We kicked off the morning by looking at a presentation of photos from Tuesday's dig and discussed them with the other archaeologists from the office. We then had a look at some shards of pottery and began to fill in some find recording sheets and had a look at the forms that would need to be filled in if Treasure was found. This gave us a valuable insight into the exciting world of form filling, which Jeff tells us is central to the work of archaeologists. Although box ticking was never going to be my favourite part of the week it was interesting to get a truthful picture of what archaeologists actually do.

After lunch we were driven up to the CPAT hill fort at the Beacon Ring. Jeff led us on a tour of the Iron Age fort and showed us the two entrances to the ring while he explained what the site was as well as CPAT's plans to clear the site of trees and conserve the archaeology of the site. It was fascinating to think that people would have lived there all that time ago.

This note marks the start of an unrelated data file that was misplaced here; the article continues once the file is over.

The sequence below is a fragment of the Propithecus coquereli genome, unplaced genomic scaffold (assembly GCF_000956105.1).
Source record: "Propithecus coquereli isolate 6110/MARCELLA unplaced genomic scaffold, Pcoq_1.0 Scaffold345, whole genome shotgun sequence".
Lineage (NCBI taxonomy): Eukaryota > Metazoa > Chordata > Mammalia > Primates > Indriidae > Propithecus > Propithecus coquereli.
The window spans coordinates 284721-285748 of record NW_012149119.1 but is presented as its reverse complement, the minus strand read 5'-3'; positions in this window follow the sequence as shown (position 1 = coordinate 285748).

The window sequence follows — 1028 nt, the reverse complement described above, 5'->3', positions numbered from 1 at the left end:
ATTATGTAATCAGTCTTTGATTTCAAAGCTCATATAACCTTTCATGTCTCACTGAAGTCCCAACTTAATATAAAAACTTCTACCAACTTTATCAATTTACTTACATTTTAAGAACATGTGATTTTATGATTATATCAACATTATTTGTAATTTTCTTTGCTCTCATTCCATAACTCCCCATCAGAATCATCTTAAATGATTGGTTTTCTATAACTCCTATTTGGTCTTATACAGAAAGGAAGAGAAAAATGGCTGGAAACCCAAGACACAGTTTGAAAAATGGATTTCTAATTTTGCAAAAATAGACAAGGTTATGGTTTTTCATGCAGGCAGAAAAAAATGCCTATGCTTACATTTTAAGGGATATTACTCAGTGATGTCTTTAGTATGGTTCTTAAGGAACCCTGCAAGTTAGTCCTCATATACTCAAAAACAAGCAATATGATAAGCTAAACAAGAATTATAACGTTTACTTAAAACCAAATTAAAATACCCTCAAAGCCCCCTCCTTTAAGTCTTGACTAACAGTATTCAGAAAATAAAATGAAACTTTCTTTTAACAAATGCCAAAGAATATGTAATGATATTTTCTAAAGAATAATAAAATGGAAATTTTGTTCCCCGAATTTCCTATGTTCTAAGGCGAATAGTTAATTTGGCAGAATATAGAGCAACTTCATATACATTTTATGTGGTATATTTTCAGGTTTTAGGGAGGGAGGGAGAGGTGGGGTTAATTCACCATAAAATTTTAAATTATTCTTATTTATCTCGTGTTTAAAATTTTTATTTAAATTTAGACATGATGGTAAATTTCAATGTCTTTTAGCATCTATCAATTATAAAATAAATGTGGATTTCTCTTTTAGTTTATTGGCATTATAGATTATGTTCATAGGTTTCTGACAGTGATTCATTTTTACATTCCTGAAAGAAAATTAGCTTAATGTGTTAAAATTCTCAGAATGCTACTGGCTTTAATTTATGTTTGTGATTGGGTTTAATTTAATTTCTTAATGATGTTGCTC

We began our work on the ramparts by measuring out a grid which would help us with our surveying work on Thursday. We spent most of the afternoon fighting with tangled tape measures and battling our way through gorse bushes to put in bamboo canes along our base line from which we could measure out our grid. But finally we succeeded and with our grid in place we were ready to come back on Thursday to start our surveying work.

Fabian looking through a level

Above: Fabian looking through a level to do the rampart profiling

Thursday 7th of July

by Chelsea Bartram